The performance requirements may be expressed in a detailed service level agreement focusing on the work to be performed by a TSP. A typical agreement will identify measurable elements of the services to be provided, such as the availability of the services (times of day, hours per week, maximum unscheduled downtime), information or transaction processing speed and accuracy, permissible error rates, and support response time.
It may also include discounts or other penalties for failure to meet the defined measures for service, or bonuses if certain targets are exceeded. Addressing such details in writing before the relationship begins helps reduce conflicts over performance later
Foreign TSPs pose a particular challenge. Different cultures, legal standards, customs, political systems and technical capabilities can quickly lead to misunderstandings and disappointment on both sides of the transaction.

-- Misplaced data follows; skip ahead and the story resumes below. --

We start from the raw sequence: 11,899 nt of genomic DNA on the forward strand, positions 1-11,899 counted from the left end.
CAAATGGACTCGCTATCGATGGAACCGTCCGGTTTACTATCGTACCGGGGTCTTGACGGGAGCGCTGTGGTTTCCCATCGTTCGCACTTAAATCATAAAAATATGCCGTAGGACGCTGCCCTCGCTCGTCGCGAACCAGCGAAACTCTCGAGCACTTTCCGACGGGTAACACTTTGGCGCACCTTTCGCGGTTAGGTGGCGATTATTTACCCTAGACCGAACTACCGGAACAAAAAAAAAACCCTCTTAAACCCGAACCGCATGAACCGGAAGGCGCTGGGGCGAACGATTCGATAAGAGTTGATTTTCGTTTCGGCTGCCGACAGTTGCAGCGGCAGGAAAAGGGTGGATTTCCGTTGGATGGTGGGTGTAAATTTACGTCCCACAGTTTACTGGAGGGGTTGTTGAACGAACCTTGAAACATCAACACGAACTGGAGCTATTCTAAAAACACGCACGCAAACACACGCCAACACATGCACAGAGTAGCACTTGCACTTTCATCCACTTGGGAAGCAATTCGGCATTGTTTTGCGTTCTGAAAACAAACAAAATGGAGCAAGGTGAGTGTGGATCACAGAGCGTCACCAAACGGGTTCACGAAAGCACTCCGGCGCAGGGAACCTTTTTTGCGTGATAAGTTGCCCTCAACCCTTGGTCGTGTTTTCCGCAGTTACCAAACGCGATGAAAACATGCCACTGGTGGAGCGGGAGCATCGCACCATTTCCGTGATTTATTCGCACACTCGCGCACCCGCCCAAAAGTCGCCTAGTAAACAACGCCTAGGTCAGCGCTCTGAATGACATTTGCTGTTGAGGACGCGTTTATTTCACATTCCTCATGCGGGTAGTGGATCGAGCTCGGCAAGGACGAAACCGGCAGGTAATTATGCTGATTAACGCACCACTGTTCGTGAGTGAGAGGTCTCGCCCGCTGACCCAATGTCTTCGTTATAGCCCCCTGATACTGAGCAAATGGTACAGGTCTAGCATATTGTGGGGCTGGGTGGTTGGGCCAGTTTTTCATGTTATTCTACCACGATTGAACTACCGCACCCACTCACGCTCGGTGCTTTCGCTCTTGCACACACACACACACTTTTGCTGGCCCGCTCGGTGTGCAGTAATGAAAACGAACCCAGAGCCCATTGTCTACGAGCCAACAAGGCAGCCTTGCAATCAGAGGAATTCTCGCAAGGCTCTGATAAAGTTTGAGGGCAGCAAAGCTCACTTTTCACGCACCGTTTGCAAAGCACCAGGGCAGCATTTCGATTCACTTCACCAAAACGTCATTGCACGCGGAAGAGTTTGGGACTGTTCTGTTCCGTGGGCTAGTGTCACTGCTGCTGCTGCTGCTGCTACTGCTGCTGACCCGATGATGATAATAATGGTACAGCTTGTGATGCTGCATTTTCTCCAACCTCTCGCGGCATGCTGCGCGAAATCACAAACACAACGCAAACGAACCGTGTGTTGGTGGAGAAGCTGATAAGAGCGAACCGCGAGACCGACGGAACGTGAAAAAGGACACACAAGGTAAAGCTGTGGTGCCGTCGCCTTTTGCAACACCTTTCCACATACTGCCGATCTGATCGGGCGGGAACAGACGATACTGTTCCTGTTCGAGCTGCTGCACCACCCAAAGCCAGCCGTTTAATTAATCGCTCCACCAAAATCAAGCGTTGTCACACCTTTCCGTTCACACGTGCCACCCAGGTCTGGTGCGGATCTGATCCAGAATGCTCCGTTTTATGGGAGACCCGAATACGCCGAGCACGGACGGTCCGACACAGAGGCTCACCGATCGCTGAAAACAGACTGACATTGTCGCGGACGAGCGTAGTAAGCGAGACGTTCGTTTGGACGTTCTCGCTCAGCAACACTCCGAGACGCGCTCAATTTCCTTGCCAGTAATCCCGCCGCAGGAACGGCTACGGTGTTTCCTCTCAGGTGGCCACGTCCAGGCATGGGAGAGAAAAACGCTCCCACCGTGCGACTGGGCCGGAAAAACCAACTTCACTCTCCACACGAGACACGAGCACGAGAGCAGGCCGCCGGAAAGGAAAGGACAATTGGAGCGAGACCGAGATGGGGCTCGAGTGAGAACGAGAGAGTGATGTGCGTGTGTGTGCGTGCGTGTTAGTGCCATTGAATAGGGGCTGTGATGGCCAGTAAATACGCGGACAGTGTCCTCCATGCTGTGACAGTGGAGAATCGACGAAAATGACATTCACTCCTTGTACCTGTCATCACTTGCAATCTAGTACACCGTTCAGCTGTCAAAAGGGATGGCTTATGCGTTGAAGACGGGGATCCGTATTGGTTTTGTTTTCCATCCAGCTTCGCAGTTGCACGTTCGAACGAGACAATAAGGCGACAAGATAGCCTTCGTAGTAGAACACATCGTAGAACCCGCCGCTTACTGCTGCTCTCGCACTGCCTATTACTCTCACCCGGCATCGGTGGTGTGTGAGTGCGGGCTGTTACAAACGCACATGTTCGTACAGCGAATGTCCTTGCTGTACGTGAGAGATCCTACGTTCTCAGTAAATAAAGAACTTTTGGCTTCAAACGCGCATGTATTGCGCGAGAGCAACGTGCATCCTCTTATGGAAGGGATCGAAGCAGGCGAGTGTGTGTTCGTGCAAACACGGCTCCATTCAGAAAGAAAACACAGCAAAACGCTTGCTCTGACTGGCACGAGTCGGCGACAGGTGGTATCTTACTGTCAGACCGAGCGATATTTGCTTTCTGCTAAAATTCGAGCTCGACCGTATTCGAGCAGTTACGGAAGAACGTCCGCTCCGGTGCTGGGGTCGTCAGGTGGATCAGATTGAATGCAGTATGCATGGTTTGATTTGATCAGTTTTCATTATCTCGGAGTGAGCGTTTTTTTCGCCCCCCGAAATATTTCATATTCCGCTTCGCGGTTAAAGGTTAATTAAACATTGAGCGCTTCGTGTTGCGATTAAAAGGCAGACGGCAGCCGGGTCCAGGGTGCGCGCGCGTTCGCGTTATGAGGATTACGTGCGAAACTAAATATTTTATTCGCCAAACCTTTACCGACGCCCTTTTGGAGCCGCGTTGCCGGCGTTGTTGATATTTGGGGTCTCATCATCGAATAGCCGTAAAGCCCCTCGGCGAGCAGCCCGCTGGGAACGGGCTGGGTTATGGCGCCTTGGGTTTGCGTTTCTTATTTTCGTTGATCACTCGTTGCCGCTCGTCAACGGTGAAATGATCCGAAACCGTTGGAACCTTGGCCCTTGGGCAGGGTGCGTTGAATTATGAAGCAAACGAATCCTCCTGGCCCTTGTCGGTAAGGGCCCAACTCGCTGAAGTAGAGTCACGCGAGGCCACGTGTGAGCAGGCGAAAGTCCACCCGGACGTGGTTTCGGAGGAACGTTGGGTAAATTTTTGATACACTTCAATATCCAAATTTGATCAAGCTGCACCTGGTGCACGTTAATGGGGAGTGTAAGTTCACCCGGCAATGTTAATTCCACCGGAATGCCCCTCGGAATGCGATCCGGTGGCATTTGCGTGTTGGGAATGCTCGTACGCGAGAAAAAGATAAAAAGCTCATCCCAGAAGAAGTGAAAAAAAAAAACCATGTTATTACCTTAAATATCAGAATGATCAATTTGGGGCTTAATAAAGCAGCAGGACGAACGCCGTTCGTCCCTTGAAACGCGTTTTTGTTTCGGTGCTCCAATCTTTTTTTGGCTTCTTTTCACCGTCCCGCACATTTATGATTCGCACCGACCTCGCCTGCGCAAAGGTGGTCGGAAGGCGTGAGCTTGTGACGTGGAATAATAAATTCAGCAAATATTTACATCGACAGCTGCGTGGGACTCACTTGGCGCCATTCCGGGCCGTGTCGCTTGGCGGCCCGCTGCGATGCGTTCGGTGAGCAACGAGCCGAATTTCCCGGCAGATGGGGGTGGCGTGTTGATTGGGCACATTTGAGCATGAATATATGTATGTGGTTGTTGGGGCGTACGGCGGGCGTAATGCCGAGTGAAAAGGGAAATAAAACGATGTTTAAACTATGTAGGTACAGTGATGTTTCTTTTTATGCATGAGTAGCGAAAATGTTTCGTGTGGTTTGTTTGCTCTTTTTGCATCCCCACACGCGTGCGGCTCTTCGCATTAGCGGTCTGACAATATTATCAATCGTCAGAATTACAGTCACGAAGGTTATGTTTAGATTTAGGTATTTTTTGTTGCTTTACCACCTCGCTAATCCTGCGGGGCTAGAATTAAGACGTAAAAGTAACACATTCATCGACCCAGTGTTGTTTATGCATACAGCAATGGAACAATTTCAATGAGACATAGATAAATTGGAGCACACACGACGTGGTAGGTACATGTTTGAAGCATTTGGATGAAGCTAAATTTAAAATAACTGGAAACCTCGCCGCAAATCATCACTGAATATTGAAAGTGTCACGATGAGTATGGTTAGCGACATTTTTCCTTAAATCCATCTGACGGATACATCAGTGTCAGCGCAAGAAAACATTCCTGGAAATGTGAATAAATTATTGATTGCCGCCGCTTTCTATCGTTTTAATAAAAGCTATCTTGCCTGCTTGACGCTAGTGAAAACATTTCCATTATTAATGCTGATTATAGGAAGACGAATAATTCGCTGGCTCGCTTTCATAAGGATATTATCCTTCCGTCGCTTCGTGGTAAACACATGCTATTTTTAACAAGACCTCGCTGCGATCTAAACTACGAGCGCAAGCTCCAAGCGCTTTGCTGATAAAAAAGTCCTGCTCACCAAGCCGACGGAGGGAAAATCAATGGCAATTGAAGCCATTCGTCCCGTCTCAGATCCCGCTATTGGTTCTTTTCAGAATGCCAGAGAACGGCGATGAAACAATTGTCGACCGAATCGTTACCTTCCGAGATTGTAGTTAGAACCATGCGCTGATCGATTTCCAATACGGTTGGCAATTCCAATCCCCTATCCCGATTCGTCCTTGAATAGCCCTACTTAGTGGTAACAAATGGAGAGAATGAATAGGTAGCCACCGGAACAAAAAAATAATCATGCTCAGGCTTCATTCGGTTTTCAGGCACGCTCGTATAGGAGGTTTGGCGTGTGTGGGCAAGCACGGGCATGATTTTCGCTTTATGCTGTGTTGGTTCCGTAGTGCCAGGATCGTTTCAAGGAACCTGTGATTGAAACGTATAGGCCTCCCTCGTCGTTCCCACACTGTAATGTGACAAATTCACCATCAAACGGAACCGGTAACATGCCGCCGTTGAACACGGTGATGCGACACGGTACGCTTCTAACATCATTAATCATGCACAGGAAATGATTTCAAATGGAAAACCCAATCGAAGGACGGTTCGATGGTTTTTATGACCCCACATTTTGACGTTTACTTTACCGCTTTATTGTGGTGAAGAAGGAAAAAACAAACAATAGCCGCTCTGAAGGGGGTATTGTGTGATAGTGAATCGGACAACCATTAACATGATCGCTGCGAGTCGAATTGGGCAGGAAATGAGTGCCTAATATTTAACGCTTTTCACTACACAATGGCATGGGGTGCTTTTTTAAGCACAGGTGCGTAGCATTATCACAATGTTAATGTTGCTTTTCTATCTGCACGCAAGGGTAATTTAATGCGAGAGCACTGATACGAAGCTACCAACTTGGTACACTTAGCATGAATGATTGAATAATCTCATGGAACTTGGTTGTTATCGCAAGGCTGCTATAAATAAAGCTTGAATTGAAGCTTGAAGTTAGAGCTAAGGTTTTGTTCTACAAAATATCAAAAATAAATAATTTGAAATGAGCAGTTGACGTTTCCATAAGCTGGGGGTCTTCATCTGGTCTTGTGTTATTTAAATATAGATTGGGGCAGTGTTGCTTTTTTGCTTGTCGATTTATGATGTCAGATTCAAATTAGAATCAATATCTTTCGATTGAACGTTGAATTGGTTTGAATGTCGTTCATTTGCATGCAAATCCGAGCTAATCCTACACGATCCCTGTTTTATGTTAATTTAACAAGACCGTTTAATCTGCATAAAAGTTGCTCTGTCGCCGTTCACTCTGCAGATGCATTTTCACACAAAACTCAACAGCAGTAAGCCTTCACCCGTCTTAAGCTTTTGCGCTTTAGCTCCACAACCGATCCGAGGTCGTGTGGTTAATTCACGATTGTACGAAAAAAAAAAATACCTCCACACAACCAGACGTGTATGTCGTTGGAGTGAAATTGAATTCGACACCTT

Furthermore, domestic requirements that apply to information access or privacy are likely to apply with equal force even if information is processed in another country. U.S. courts are not likely to be sympathetic with a company that is having difficulty responding to a subpoena or document request because its foreign TSP cannot or will not provide the information in a timely fashion. It is thus particularly important in foreign TSP relationships to identify the risk issues, address them at the requirements definition stage, and provide protection against them in the contract.
RIGOR IS REQUIRED
While outsourcing discrete business functions may seem like the management flavor of the month, there are undeniable attractions to the practice that make it unlikely to go away anytime soon. It is important, however, to approach a relationship with a TSP with a strong understanding of what it is the TSP will be expected to do, and what risks will result from the relationship.
The Federal Financial Institutions Examination Council's Official Handbook, while by no means the last word in helping companies structure their outsourcing relationships, is an excellent source for becoming acquainted with these important issues and defining affirmative steps that can reduce the risks encountered in entering into a relationship with a TSP.
Kelly D. Talcott is a partner at Kirkpatrick & Lockhart, where he practices intellectual property and technology law.